A study published in 2008 found the transition between acute health care and residential aged care settings was impacted by four key factors: shortfalls in information and communication processes, cooperative care, and discharge planning procedures. In one submission to the National Health and Hospital Reform it was stated there is a perception that hospitals are desperate to get elderly people out of acute care, and some of the findings reported that prior to transfer from hospitals, aged care residents appear to suffer significantly from nutritional deficiencies, and compromised skin integrity.
While these are not recent reports, we do know that in 2012-13, patients who were waiting for residential aged care used 10.4 of 1,000 patient days nationally (for overnight separations only).
Despite having the capability to offer more complex health, wellbeing and re-ablement services, residential age service providers face myriad issues they need to consider when accepting a transfer from the acute hospital system.
The transition from one care setting to another can be upsetting for both the patient/resident and their family, and should occur with as much information as possible from the transferring acute service.
Service providers also have to consider important factors before accepting a person transferring from acute care that may impact on their ability to fulfil their duty of care from the person’s arrival. These include whether the person is being admitted on a respite or permanent basis, their medical history and current diagnoses, medication regime and family involvement, the capacity and capability of staff to meet the needs of the individual, cost of care and whether ACFI will cover ongoing costs, availability of appropriate clinical supervision and whether there will be a comprehensive handover.
As the voice of age services, LASA has called on the government to consult with the industry before making any changes to restorative care places. There are many areas in which the provision of age services can be improved through co-design and integration with other industries, and transitionary care could become the watershed.
It is only through taking a co-design approach to reviewing the current transfer of care processes and systems that we will be able to ensure a seamless journey for older Australians moving from acute to sub acute services, and remaining in their homes for as long as possible.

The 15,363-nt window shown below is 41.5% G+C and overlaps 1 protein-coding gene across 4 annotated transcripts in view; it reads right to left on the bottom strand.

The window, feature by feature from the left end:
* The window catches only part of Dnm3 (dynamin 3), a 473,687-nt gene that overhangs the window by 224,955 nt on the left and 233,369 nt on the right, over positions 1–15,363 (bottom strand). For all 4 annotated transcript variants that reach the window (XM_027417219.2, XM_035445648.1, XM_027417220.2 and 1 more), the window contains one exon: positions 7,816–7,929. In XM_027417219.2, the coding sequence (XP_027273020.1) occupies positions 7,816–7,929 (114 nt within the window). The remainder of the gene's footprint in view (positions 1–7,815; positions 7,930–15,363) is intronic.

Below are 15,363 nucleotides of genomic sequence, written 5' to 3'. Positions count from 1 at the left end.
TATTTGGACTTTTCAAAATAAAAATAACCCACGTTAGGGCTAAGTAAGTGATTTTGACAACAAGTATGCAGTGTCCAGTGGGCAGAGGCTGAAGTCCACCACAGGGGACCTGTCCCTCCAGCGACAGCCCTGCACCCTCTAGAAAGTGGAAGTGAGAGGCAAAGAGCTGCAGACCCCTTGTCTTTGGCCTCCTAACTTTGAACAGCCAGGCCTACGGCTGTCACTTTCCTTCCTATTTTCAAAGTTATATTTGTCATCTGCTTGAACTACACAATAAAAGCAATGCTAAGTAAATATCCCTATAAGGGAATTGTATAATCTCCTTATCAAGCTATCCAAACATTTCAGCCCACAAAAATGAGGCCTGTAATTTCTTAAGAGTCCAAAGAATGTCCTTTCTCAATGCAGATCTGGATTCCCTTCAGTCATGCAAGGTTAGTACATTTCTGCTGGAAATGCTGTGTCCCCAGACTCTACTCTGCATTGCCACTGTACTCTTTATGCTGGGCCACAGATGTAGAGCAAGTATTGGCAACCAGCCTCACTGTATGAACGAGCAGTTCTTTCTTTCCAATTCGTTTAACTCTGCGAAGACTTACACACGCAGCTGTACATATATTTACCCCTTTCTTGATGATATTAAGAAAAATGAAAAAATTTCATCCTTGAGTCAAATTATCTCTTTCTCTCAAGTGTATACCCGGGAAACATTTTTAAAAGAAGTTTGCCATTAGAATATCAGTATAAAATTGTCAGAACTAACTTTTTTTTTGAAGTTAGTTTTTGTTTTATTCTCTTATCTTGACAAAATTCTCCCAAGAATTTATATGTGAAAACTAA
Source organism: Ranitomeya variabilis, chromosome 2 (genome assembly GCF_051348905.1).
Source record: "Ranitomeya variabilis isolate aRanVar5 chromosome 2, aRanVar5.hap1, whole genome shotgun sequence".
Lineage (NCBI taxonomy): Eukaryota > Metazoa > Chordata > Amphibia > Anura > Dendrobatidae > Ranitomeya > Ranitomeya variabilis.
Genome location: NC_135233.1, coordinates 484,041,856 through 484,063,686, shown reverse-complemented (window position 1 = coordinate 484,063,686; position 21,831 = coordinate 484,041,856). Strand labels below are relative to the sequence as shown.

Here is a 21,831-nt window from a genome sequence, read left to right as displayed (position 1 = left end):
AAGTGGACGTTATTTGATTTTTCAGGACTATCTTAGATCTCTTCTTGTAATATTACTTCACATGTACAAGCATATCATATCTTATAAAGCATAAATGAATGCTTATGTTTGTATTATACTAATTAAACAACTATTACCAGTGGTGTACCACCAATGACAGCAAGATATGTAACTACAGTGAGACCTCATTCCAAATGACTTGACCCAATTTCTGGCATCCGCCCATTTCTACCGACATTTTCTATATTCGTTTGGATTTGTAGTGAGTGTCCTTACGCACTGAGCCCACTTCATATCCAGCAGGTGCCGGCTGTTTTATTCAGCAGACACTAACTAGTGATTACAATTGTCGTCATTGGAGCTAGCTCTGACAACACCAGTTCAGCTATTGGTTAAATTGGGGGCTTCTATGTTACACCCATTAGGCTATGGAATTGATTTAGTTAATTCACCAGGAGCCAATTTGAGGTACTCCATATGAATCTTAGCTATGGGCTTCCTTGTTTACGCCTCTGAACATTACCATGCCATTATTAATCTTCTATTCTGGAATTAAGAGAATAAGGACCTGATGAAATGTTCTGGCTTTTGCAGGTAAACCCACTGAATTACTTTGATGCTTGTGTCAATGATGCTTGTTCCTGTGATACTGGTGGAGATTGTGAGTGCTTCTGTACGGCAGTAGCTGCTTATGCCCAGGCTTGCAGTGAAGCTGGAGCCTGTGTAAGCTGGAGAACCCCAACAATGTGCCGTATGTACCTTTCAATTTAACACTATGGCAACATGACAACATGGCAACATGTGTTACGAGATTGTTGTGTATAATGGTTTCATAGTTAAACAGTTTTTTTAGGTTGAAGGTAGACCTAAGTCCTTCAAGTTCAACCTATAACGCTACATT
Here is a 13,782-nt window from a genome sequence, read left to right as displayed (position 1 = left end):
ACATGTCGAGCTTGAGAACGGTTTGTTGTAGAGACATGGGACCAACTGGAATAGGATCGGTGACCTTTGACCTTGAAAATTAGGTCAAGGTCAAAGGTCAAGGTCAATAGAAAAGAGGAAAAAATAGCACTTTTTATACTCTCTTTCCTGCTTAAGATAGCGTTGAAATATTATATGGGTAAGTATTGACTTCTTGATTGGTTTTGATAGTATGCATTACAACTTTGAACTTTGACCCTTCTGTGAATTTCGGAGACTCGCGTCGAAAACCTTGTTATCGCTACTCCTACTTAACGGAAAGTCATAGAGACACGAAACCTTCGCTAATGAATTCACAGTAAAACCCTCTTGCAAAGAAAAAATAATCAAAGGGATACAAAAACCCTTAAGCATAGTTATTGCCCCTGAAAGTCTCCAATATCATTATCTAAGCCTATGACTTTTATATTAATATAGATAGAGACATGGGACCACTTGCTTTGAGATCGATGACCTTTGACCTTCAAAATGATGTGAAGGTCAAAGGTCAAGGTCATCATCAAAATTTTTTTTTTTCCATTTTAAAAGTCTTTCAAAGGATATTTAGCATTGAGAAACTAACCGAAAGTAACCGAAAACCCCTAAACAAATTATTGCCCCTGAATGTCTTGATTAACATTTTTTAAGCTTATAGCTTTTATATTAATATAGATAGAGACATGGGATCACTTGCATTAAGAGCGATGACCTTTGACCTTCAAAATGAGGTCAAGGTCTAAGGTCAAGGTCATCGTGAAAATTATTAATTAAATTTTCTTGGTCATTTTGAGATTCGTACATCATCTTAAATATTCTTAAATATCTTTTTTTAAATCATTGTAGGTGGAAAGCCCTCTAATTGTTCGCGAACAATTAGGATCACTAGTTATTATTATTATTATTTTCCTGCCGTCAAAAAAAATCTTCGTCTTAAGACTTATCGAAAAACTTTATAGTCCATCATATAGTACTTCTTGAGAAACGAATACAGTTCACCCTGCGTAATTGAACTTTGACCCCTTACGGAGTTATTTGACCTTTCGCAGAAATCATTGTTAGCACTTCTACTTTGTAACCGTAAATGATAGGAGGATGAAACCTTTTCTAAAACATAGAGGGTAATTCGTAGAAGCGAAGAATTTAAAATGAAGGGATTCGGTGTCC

1 Dr. Ingrid Burkett, Co-designing for Social Good: The Role of Citizens in Designing and Delivering Social Services, Part One - http://design4socialinnovation.com.au/wp-content/uploads/2014/09/An-Introduction-to-Co-Design-by-Ingrid-Burkett.pdf
2 Victoria Rugg - www.demos.co.uk/files/Future_of_Disability_-_web.pdf?1411454406
3 Improving resident transfers between hospital and residential aged care facilities www.bsl.org.au/.../MeesePoole_Improving_resident_ transfers_ 2008.pdf
4 Submission National Health and Hospital Reform www.health.gov.au/internet/nhhrc/publishing.nsf/Content/280/$ FILE/280%20-%20SUBMISSION%20%20Prof%20Tracey%20McDonald%20Individual%20Submission.pdf
Patrick-ReidPatrick Reid
Patrick Reid is the CEO of Leading Age Services Australia.
Leading Age Services
P 02 6230 1676
W lasa.asn.au
Thinkpublic founder, Deborah Szebeko, is a keynote speaker at LASA’s national congress in Melbourne from 11-14 October 2015. For more information go to www.lasacongress.asn.au
Related Articles

'Brain fingerprinting' of adolescents might be able to predict mental health problems down the line

Despite the best efforts of clinicians and researchers for decades, we still do not fully know...

Could speech analytics help overcome care obstacles?

Imagine the following scenario: a hospital's customer experience ratings are below average,...

Could 'shared care' be the answer to Australia's health crisis?

Amid significant doctor shortages and growing patient demand, an Australian doctor is calling for...

  • All content Copyright © 2022 Westwick-Farrow Pty Ltd